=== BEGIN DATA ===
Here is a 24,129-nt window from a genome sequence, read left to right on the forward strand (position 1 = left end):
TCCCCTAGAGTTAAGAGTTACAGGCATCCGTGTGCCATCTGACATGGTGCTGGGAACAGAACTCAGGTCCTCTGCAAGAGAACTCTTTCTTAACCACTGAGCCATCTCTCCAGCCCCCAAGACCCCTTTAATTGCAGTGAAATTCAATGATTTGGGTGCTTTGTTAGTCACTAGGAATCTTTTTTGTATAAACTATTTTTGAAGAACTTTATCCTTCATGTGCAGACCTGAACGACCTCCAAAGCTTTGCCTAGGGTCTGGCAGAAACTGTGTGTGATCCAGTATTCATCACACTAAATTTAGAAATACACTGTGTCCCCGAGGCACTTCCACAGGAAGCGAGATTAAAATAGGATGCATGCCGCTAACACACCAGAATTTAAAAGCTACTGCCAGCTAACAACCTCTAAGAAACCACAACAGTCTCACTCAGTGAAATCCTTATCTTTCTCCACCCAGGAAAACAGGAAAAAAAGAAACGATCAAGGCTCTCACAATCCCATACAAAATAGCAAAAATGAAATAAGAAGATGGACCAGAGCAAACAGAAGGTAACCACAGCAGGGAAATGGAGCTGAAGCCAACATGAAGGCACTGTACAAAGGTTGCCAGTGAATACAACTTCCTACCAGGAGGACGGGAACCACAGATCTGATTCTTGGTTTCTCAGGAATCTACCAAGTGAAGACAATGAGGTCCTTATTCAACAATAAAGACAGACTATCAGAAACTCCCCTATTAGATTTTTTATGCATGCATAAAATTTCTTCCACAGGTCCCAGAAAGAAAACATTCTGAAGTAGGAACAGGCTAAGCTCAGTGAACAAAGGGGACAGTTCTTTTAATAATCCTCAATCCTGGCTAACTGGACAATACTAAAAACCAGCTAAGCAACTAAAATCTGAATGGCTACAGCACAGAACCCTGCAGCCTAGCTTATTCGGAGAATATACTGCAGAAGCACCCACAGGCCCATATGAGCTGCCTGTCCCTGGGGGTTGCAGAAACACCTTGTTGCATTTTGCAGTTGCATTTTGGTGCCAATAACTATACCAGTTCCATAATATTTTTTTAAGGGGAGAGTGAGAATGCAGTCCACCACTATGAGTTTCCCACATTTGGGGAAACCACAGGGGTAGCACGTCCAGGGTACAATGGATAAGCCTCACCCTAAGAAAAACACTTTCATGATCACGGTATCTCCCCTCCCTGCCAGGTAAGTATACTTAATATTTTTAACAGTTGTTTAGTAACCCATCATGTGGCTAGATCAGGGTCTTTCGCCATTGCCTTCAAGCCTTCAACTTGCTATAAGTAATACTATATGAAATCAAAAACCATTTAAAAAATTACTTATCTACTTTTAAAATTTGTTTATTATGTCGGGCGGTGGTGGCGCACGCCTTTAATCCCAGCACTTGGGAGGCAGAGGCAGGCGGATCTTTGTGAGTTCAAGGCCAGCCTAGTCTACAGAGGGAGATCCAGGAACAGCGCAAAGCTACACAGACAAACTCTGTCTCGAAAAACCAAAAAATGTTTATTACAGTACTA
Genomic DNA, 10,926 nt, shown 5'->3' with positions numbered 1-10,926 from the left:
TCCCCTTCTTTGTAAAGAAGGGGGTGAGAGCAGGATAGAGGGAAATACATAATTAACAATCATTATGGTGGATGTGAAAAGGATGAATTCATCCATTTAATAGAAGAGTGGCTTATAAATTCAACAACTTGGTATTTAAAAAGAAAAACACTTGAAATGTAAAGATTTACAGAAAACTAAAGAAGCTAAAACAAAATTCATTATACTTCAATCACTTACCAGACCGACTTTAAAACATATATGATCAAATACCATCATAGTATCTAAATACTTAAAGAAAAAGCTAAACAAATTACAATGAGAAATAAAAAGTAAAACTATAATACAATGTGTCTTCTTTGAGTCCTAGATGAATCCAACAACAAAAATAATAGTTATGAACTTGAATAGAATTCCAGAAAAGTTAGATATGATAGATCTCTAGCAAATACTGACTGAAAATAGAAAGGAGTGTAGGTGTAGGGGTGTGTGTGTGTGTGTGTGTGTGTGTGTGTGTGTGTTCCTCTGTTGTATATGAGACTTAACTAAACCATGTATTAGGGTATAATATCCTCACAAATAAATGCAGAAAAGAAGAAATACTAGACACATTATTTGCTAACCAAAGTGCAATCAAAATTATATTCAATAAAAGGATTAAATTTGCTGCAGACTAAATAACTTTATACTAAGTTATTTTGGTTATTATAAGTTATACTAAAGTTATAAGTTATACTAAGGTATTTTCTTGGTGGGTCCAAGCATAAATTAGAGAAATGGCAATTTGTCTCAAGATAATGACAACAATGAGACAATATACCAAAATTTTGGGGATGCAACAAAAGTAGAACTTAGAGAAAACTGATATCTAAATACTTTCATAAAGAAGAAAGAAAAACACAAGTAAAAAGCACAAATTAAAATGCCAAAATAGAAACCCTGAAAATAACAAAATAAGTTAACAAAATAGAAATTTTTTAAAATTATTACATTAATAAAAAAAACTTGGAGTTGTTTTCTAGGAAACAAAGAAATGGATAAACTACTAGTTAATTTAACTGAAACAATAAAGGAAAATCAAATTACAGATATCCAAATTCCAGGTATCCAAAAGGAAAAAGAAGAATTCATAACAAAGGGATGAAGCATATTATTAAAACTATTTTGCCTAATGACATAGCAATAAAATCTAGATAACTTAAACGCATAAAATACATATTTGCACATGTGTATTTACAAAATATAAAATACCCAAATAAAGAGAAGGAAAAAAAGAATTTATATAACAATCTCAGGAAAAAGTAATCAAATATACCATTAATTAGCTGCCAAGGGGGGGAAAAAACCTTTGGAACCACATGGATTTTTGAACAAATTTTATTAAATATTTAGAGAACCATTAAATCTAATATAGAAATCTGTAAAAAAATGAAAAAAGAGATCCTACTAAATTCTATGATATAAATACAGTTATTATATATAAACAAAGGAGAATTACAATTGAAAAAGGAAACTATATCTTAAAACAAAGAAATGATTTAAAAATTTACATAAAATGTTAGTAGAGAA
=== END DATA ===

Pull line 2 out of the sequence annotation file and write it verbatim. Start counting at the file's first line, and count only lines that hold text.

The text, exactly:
TCCCCTAGAGTTAAGAGTTACAGGCATCCGTGTGCCATCTGACATGGTGCTGGGAACAGAACTCAGGTCCTCTGCAAGAGAACTCTTTCTTAACCACTGAGCCATCTCTCCAGCCCCCAAGACCCCTTTAATTGCAGTGAAATTCAATGATTTGGGTGCTTTGTTAGTCACTAGGAATCTTTTTTGTATAAACTATTTTTGAAGAACTTTATCCTTCATGTGCAGACCTGAACGACCTCCAAAGCTTTGCCTAGGGTCTGGCAGAAACTGTGTGTGATCCAGTATTCATCACACTAAATTTAGAAATACACTGTGTCCCCGAGGCACTTCCACAGGAAGCGAGATTAAAATAGGATGCATGCCGCTAACACACCAGAATTTAAAAGCTACTGCCAGCTAACAACCTCTAAGAAACCACAACAGTCTCACTCAGTGAAATCCTTATCTTTCTCCACCCAGGAAAACAGGAAAAAAAGAAACGATCAAGGCTCTCACAATCCCATACAAAATAGCAAAAATGAAATAAGAAGATGGACCAGAGCAAACAGAAGGTAACCACAGCAGGGAAATGGAGCTGAAGCCAACATGAAGGCACTGTACAAAGGTTGCCAGTGAATACAACTTCCTACCAGGAGGACGGGAACCACAGATCTGATTCTTGGTTTCTCAGGAATCTACCAAGTGAAGACAATGAGGTCCTTATTCAACAATAAAGACAGACTATCAGAAACTCCCCTATTAGATTTTTTATGCATGCATAAAATTTCTTCCACAGGTCCCAGAAAGAAAACATTCTGAAGTAGGAACAGGCTAAGCTCAGTGAACAAAGGGGACAGTTCTTTTAATAATCCTCAATCCTGGCTAACTGGACAATACTAAAAACCAGCTAAGCAACTAAAATCTGAATGGCTACAGCACAGAACCCTGCAGCCTAGCTTATTCGGAGAATATACTGCAGAAGCACCCACAGGCCCATATGAGCTGCCTGTCCCTGGGGGTTGCAGAAACACCTTGTTGCATTTTGCAGTTGCATTTTGGTGCCAATAACTATACCAGTTCCATAATATTTTTTTAAGGGGAGAGTGAGAATGCAGTCCACCACTATGAGTTTCCCACATTTGGGGAAACCACAGGGGTAGCACGTCCAGGGTACAATGGATAAGCCTCACCCTAAGAAAAACACTTTCATGATCACGGTATCTCCCCTCCCTGCCAGGTAAGTATACTTAATATTTTTAACAGTTGTTTAGTAACCCATCATGTGGCTAGATCAGGGTCTTTCGCCATTGCCTTCAAGCCTTCAACTTGCTATAAGTAATACTATATGAAATCAAAAACCATTTAAAAAATTACTTATCTACTTTTAAAATTTGTTTATTATGTCGGGCGGTGGTGGCGCACGCCTTTAATCCCAGCACTTGGGAGGCAGAGGCAGGCGGATCTTTGTGAGTTCAAGGCCAGCCTAGTCTACAGAGGGAGATCCAGGAACAGCGCAAAGCTACACAGACAAACTCTGTCTCGAAAAACCAAAAAATGTTTATTACAGTACTA